Courtrooms across the nation are using computer programs to predict who will be a future criminal.  The programs help inform decisions on everything from bail to sentencing.  They are meant to make the criminal justice system fairer — and to weed out human biases.

ProPublica tested one such program and found that it's often wrong — and biased against blacks.  (Read our story)

We looked at the risk scores the program spit out for more than 7,000 people arrested in Broward County, Florida in 2013 and 2014.  We checked to see how many defendants were charged with new crimes over the next two years — the same benchmark used by the creators of the algorithm.  Our analysis showed:
  • The formula was particularly likely to falsely flag black defendants as future criminals, wrongly labeling them this way at almost twice the rate as white defendants.
  • White defendants were mislabeled as low risk more often than black defendants.
What does that look like in real life?  Here are five comparisons of defendants — one black and one white — who were charged with similar offenses but got very different scores.

Two Shoplifting Arrests

James Rivelli, 53.

In August 2014, Rivelli allegedly shoplifted seven boxes of Crest Whitestrips from a CVS.  An employee called the police.  When the cops found Rivelli and pulled him over, they found the Whitestrips as well as heroin and drug paraphernalia in his car.  He was charged with two felony counts and four misdemeanors for grand theft, drug possession, and driving with a suspended license and expired tags.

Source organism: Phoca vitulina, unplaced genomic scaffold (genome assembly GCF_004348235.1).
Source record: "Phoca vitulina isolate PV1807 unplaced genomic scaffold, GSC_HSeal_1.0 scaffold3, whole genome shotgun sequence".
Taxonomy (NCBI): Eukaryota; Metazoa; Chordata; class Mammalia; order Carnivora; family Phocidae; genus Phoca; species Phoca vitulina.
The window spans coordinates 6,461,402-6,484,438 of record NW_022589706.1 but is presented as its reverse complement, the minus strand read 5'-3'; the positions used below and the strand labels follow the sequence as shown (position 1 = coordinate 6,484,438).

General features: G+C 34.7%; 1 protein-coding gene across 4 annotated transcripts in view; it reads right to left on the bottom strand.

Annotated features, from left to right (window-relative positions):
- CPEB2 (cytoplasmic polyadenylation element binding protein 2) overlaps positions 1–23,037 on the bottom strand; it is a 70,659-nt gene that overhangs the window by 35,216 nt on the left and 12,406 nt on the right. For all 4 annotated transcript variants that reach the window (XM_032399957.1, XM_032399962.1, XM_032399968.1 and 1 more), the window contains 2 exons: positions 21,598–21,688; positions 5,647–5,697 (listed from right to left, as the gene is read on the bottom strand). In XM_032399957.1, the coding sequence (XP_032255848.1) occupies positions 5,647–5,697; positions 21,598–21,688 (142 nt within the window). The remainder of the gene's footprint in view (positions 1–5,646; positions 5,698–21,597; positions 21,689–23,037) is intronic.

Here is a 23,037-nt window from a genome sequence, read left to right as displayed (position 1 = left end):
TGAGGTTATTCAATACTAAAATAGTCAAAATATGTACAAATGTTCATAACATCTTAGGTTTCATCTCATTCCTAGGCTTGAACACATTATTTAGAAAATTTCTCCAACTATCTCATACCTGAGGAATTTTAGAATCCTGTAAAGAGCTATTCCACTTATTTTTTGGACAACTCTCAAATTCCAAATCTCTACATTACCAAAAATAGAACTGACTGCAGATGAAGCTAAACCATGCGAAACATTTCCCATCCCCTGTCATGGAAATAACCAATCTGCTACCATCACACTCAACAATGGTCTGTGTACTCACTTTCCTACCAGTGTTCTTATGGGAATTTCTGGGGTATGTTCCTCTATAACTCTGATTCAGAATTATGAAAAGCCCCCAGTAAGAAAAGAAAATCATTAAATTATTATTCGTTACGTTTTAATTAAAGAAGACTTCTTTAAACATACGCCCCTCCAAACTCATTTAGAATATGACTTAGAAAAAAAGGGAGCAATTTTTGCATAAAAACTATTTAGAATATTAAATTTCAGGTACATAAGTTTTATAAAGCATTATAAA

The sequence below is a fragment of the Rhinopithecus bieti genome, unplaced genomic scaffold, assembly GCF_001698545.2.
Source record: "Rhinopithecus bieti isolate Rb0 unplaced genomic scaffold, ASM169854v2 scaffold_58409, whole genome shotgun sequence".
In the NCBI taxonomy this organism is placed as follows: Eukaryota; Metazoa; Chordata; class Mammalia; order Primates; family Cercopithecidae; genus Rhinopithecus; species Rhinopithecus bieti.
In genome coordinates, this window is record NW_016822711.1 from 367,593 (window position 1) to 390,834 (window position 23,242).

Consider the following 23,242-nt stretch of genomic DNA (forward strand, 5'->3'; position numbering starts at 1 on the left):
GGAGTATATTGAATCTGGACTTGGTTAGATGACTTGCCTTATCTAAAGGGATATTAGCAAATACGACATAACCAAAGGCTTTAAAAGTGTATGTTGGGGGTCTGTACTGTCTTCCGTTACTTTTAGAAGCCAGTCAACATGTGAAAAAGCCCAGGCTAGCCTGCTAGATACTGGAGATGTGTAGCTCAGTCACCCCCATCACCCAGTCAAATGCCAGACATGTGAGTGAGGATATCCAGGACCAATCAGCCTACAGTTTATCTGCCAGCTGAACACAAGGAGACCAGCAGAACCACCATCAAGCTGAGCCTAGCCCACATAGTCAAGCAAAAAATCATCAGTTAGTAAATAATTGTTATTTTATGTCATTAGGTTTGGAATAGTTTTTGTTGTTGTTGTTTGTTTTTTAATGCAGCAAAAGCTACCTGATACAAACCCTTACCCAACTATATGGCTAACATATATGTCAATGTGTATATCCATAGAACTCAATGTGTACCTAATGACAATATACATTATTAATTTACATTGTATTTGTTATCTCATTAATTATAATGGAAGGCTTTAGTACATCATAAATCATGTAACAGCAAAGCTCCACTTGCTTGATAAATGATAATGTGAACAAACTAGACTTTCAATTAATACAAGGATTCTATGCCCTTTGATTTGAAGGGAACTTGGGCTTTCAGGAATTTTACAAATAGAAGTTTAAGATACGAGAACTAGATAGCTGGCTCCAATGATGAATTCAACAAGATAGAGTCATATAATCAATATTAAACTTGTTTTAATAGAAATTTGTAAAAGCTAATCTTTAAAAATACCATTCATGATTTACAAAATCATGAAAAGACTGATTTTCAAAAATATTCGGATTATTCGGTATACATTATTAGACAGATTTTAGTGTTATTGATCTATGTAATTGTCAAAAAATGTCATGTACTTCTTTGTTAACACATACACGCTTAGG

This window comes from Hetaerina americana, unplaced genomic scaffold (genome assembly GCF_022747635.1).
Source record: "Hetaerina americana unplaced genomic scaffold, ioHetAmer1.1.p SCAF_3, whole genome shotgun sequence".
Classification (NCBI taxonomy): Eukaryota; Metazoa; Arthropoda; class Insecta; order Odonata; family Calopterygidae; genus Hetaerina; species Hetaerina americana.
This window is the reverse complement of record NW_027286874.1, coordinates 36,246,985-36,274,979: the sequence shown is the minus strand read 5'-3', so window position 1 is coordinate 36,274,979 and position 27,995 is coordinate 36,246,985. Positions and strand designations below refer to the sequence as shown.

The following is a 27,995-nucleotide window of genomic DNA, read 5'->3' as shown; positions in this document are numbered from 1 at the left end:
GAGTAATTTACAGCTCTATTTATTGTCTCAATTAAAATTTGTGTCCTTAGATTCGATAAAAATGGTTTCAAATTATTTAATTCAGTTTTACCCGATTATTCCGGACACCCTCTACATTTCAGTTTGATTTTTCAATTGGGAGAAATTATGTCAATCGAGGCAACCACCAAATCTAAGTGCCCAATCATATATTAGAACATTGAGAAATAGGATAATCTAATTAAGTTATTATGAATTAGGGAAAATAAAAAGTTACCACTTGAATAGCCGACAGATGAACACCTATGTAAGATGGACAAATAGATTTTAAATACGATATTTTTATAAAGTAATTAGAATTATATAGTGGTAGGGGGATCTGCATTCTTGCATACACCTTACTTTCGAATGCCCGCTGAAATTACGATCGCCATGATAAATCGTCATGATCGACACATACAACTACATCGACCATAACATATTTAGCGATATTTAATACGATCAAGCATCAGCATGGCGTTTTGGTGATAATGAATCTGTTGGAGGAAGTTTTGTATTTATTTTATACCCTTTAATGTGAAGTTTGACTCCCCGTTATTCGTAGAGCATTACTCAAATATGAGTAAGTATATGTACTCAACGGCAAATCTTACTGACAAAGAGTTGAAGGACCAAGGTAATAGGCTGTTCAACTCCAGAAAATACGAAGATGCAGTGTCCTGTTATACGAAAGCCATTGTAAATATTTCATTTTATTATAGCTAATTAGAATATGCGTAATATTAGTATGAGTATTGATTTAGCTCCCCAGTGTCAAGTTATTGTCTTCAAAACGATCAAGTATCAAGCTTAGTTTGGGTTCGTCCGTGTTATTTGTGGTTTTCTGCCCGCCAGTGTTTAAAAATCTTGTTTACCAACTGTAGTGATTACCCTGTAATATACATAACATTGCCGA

Past offenses:  He had been charged with felony aggravated assault for domestic violence in 1996, felony grand theft also in 1996, and a misdemeanor theft in 1998.  He also says that he was incarcerated in Massachusetts for felony drug trafficking.

COMPAS score:  3 — low

Subsequent offense:  In April 2015, he was charged with two felony counts of grand theft in the 3rd degree for shoplifting about $1,000 worth of tools from a Home Depot.

He says:  Rivelli says his crimes were fueled by drug use and he is now sober.  “I'm surprised [my risk score] is so low,” Rivelli said in an interview in his mother's apartment in April.  “I spent five years in state prison in Massachusetts.”

Robert Cannon, 18.

In December 2013, Cannon was caught shoplifting a cell phone and two pairs of headphones from a Wal-Mart (together valued at $171.52), and was charged with misdemeanor petty theft.

Past offense:  One earlier misdemeanor petty theft in Miami in 2012.

COMPAS score:  6 — medium

Subsequent offenses:  None.

He says:  We were unable to contact Cannon.  We visited his last known address and was told by the residents that they did not know him and that they could not pass on a message to him.

Two Drug Possession Arrests

Dylan Fugett, 20.

In February 2013, Fugett was charged with a felony for cocaine possession, and two misdemeanors for possession of marijuana and drug paraphernalia.

Past offense:  In 2010, he was charged with a felony for an attempted burglary.

COMPAS score:  3 — low

Subsequent offenses:  Fugett was caught with marijuana and drug paraphernalia twice more in 2013.  Then, during a traffic stop in 2015, when he was arrested on a bench warrant, he admitted that he was hiding eight baggies of marijuana in his boxers.  He was charged with marijuana possession with intent to sell.

He says:  Fugett says his low risk score seems like an accurate assessment.  “Everybody sees me as a thug because I used to have earrings and tattoos,” Fugett said in an interview at his mother's house in April.  “But I really am just a big old teddy bear.”

Bernard Parker, 21.

During a January 2013 traffic stop for expired registration tags, cops found an ounce of marijuana in Parker's car.  He was charged with felony drug possession with intent to sell.

Past offense:  In 2011, he was arrested for running from the cops and tossing away a baggie that was suspected to contain cocaine.

COMPAS score:  10 — high

Subsequent offenses:  None.

He says:  “I haven't been in trouble with the law,” Parker said when interviewed at his grandmother's house in April.  “I try to stay out of their way.”